The algorithm for the Chinese-owned TikTok app makes it easier for teens to go viral and gain internet fame, especially with sexualized videos. But the downside of posting racy videos to social media is the toll taken on teens’ mental health, according to mental health professionals.
To the dismay of many, the Chinese-owned social media app TikTok has become the preferred platform amongst teens today.
But unlike other social media platforms — such as Facebook, Instagram, YouTube, and Twitter — going viral on TikTok and becoming “TikTok famous” is much easier and quicker, according to a report by the Wall Street Journal.
TikTok weighs whether viewers show strong interest in a particular type of content — measured by whether they finish watching videos — the company says. The app’s recommendation engine then chooses videos to send to viewers, regardless of the creator’s follower count or past video virality.
Given that TikTok users appear to take more of an interest in sexual or risqué content, teens have realized that the more sexual their videos are, the more likely they are to get likes or go viral, mental health professionals say.
“Many of them have figured out that the formula for that is producing more sexual content,” said Carter Barnhart, co-founder of Charlie Health, a virtual mental health care provider.
Barnhart added that a growing number of teens she treats report their self-esteem is dependent on how many likes they get on TikTok.
Jula Anderson, for example, joined TikTok when she was 16. Her first video featuring her family’s home renovations only got five likes. But when she saw that other users were posting more suggestive content, she tried it, too.
“I wanted to get famous on TikTok, and I learned that if you post stuff showing your body, people will start liking it,” Anderson, now an 18-year-old high school student, told the Wall Street Journal.
A few months later, the teen’s wish came true, as a video of her wearing a tight-fitting tank top while lip-syncing to “Sunday Best” by Surfaces went viral, the newspaper reports.
TikTok’s algorithm had pushed the video to viewers’ “For You” pages, which resulted in more than one million people viewing the content, and nearly 500,000 people liking it.
Anderson’s TikTok following then went from a few hundred users to more than 200,000. The comment section of the teen’s video was then inundated with boys and men saying how hot she looked. Inspired by the success, Anderson made her videos more risqué.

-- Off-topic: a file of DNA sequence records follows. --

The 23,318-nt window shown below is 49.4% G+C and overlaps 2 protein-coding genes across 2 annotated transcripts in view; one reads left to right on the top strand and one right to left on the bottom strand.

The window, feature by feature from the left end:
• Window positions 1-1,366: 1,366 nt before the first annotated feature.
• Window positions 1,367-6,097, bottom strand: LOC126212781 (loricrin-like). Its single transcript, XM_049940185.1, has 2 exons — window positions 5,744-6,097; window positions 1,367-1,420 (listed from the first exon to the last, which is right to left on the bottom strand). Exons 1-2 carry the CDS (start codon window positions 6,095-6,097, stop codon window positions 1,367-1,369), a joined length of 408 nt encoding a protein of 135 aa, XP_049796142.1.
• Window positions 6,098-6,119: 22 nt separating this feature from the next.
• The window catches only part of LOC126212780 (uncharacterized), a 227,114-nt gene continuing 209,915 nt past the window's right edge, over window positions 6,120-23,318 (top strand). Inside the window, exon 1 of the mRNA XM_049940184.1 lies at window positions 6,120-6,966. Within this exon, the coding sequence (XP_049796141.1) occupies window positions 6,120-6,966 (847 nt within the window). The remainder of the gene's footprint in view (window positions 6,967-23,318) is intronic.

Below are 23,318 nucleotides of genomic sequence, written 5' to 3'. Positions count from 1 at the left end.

“I’d wear clothes that I wouldn’t wear to school but that I felt good in,” she said. “I didn’t view them as that sexual, but other people did.”
The teen then found herself constantly checking her TikTok likes, saying, “It was my whole world.”
When Anderson’s parents later discovered their teenage daughter’s suggestive video content on TikTok, they confronted her about it, to which Anderson said, “Mom, that’s what everyone is doing,” according to the teen’s mother, Shauna.
The teen’s mother, in part, blamed the isolation stemming from the Chinese coronavirus, which she says intensified her daughter’s need to find connection with others.
“She thought this was a way to be liked and have friends,” Shauna said.
Mental health professionals say they are concerned about how teen girls will be affected by posting sexualized content on TikTok, and that young girls are oftentimes anxious and overwhelmed by the attention they get after posting suggestive videos.
“For a young girl who’s developing her identity, to be swept up into a sexual world like that is hugely destructive,” said Paul Sunseri, a psychologist and director of the New Horizons Child and Family Institute in California.
Last year, Anderson began receiving treatment at the New Horizons Child and Family Institute for anxiety and depression.
“When teen girls are rewarded for their sexuality, they come to believe that their value is in how they look,” Sunseri said.
Sunseri added that roughly a quarter of the female patients at his clinic have produced sexualized content on TikTok.